Habitat for Humanity, Volunteer Builder

June 2019 – Present

  • Assisted with the construction of new homes for low-income families
  • Worked with a team of volunteers to complete tasks such as framing, roofing and installing windows
  • Participated in safety training and enforced safety procedures on the job site

Remember to include the name of the organization, your role and the dates of your involvement. Highlight any skills you developed or demonstrated, such as leadership, teamwork or communication. 

Language proficiencies

Adding language proficiencies on your resume can be a valuable asset, especially if the job requires communication with people who speak a different language. 

When listing language proficiencies, it’s important to be honest about your skill level and to use terms like “beginner,” “intermediate,” “advanced” or “fluent” to describe your level of proficiency. Here’s an example of how to list languages on your resume: 

Languages

  • English — Fluent
  • French — Intermediate 
  • Spanish — Advanced

Additionally, if you have any experience using the language in a professional setting, such as translation or interpretation, be sure to include that as well. 

Awards and honors

By including awards and honors on your resume, you can demonstrate your achievements and highlight your strengths to potential employers. Here is an example for inspiration: 

Awards

  • Best Salesperson of the Year, XYZ Corporation, 2019
  • Outstanding Volunteer Award, ABC Community Center, 2018
  • Best Paper Award, National Conference on XYZ Studies, 2016

Examples of awards and honors that you might include in this section of your resume include academic honors, professional awards, industry certifications, scholarships, fellowships and community service awards.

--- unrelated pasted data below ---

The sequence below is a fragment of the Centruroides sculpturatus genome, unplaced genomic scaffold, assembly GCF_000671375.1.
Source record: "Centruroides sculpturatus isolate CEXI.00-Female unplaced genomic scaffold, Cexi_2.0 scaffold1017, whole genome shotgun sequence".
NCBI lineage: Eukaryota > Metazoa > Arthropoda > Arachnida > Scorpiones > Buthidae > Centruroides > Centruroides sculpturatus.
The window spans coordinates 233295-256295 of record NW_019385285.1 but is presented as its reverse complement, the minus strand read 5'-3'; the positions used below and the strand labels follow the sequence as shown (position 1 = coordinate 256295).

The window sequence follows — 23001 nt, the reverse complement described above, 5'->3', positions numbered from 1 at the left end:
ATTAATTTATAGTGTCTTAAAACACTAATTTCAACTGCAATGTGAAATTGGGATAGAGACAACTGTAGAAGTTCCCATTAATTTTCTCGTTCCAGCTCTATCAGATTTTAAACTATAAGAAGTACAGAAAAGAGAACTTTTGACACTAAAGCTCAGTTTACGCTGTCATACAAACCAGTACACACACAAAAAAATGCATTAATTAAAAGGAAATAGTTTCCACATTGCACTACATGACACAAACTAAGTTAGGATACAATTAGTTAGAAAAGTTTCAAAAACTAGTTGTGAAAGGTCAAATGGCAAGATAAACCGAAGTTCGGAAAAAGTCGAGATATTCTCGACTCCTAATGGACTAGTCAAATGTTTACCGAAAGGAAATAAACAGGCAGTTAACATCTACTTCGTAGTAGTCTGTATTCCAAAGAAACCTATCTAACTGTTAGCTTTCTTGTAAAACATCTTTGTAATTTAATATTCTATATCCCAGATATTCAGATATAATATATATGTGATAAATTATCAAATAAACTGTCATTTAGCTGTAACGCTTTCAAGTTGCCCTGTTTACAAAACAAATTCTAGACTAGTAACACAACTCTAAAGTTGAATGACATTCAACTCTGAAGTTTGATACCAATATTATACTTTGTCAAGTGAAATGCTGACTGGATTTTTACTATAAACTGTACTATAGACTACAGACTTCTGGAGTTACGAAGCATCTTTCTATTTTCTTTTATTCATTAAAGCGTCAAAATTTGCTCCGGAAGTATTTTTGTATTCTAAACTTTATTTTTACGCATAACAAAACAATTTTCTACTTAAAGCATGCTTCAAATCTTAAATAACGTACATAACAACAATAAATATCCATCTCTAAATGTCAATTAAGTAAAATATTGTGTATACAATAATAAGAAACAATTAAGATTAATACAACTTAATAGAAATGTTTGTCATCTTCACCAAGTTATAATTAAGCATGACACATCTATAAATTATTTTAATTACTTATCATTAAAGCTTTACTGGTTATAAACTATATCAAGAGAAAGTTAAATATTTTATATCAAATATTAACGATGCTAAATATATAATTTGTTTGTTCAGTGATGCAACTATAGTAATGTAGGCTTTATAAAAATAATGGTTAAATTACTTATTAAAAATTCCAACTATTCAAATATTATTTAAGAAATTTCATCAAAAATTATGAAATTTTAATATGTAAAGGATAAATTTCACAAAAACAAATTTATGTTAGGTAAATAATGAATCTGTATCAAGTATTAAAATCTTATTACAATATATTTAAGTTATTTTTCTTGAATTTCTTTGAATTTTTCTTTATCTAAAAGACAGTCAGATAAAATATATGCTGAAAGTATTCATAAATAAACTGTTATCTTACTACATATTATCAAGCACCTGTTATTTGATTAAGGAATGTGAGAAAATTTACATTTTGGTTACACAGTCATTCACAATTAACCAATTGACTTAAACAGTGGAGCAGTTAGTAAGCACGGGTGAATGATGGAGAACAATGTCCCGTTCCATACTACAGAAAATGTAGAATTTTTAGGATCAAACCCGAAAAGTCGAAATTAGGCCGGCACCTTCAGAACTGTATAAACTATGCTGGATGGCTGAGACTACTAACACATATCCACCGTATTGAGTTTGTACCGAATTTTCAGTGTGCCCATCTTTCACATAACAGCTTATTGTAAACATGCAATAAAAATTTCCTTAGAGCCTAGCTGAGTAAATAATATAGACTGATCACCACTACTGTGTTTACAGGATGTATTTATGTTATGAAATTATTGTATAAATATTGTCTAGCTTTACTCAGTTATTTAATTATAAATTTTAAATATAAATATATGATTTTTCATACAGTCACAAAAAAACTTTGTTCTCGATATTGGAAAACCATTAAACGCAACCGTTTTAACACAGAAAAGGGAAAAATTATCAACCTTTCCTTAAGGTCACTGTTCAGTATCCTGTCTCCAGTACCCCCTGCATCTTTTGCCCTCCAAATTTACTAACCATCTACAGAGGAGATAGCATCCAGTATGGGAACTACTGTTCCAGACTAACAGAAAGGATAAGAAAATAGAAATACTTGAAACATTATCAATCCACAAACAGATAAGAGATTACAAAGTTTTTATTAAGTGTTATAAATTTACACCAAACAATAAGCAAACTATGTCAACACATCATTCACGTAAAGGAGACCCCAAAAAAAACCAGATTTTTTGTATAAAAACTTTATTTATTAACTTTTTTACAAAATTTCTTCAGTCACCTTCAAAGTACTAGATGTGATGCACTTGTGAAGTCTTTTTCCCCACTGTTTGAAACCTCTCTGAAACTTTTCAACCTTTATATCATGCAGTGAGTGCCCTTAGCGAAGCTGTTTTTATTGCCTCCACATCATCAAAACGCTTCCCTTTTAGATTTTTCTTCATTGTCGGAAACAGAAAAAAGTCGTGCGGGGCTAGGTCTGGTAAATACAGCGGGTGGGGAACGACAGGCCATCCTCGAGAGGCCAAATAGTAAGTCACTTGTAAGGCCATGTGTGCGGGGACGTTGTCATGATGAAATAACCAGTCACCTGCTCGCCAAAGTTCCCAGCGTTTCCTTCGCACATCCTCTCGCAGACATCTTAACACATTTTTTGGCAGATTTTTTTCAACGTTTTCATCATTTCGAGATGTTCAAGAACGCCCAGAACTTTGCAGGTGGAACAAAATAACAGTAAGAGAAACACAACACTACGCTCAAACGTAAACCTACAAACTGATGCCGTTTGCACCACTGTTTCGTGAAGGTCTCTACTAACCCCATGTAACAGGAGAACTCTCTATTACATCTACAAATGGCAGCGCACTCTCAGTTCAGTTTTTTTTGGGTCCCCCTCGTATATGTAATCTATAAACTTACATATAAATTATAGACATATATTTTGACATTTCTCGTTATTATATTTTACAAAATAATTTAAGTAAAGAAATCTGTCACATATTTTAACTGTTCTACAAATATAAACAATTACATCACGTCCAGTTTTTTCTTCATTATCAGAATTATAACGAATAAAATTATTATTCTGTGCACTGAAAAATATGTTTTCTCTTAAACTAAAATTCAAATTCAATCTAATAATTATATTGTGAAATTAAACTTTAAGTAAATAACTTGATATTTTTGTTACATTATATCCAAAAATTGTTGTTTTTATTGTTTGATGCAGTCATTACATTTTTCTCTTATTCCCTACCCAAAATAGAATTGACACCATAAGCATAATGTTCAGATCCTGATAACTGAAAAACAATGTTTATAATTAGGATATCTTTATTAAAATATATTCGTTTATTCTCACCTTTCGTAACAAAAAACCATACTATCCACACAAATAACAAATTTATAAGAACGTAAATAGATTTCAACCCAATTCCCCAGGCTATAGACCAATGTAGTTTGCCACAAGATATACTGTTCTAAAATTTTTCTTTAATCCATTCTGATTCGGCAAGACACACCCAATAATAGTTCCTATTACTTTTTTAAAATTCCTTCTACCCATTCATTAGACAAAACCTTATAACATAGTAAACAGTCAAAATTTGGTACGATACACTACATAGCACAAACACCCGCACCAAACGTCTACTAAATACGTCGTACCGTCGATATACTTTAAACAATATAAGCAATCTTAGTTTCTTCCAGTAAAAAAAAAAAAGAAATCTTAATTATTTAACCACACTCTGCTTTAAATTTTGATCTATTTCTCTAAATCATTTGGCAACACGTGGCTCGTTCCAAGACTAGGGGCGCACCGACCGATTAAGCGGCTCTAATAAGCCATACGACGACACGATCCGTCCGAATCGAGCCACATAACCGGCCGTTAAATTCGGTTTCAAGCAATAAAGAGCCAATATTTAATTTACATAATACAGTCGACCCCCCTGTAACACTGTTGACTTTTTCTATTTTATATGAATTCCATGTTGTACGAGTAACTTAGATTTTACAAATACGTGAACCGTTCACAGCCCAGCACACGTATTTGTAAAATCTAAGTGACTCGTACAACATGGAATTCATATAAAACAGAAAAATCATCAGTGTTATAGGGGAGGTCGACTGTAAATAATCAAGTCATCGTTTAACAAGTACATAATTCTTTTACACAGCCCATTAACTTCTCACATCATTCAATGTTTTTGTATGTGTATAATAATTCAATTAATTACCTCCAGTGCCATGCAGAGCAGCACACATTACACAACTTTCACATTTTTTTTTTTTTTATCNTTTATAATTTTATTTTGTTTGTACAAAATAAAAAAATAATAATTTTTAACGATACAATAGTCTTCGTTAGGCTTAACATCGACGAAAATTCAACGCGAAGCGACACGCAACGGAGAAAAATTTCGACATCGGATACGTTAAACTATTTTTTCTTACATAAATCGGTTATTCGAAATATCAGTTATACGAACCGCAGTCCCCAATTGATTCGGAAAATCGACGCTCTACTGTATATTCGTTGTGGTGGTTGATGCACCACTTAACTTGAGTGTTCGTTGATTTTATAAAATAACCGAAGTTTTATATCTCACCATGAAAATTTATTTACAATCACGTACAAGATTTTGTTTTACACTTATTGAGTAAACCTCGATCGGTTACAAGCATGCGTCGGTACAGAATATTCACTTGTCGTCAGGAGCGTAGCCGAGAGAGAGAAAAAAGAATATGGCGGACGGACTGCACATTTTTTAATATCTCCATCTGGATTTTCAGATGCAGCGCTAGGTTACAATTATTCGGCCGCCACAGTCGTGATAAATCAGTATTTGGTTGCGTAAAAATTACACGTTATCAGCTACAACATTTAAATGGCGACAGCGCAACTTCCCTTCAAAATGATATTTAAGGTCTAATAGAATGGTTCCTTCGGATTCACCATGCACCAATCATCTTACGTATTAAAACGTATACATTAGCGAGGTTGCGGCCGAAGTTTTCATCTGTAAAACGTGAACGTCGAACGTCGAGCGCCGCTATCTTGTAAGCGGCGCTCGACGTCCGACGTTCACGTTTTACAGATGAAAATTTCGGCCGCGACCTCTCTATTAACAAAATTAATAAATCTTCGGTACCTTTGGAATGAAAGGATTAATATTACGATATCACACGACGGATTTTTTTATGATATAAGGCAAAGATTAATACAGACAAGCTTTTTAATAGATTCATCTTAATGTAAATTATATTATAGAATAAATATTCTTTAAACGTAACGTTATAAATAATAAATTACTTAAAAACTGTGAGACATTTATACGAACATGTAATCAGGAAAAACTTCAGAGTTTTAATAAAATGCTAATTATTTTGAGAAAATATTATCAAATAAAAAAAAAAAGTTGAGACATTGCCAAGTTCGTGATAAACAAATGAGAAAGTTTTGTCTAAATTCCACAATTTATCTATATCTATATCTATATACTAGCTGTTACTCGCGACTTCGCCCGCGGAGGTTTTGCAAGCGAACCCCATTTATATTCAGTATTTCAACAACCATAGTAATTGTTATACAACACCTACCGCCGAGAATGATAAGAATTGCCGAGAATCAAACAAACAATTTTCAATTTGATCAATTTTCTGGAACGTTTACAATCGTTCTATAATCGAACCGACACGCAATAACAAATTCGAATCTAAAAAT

Hobbies and interests

The right hobbies on your resume can add depth to your work experience, help highlight your job-relevant skills and show employers how you might fit into the organization’s culture. Here’s an example:

Interests

  • Photography: Developed an eye for detail and composition through capturing moments in nature and urban environments.
  • Volunteer Work: Actively involved in community service projects, demonstrating dedication and commitment to making a positive impact.
  • Cooking: Passionate about experimenting with new recipes and flavors, fostering creativity and problem-solving skills in the kitchen.

 

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What not to put on a resume 

There are certain things that should not be included on your resume. In order to help you avoid common mistakes, we have compiled a list of things that you should avoid putting on your resume. 

  • Personal information beyond your name, phone number, email address and location. This includes things like your home address, social security number and date of birth.
  • Unprofessional email addresses or usernames. Make sure your email address is appropriate and professional.
  • Shortened or nicknames for your name. Use your full name or the name you go by professionally. 
  • Professional references. Provide professional references later in the hiring process, after the hiring manager has reviewed your application and conducted interviews.
  • Multiple phone numbers or email addresses. Stick to one phone number and one email address that you check regularly and are professional.
  • Social media handles or links to personal websites unless they are relevant to the job you are applying for.

By avoiding these pitfalls, you can ensure that your resume is professional, relevant and effective in helping you land the job you want. For additional guidance, take a look at the resume examples below.

Examples of what to put on student resumes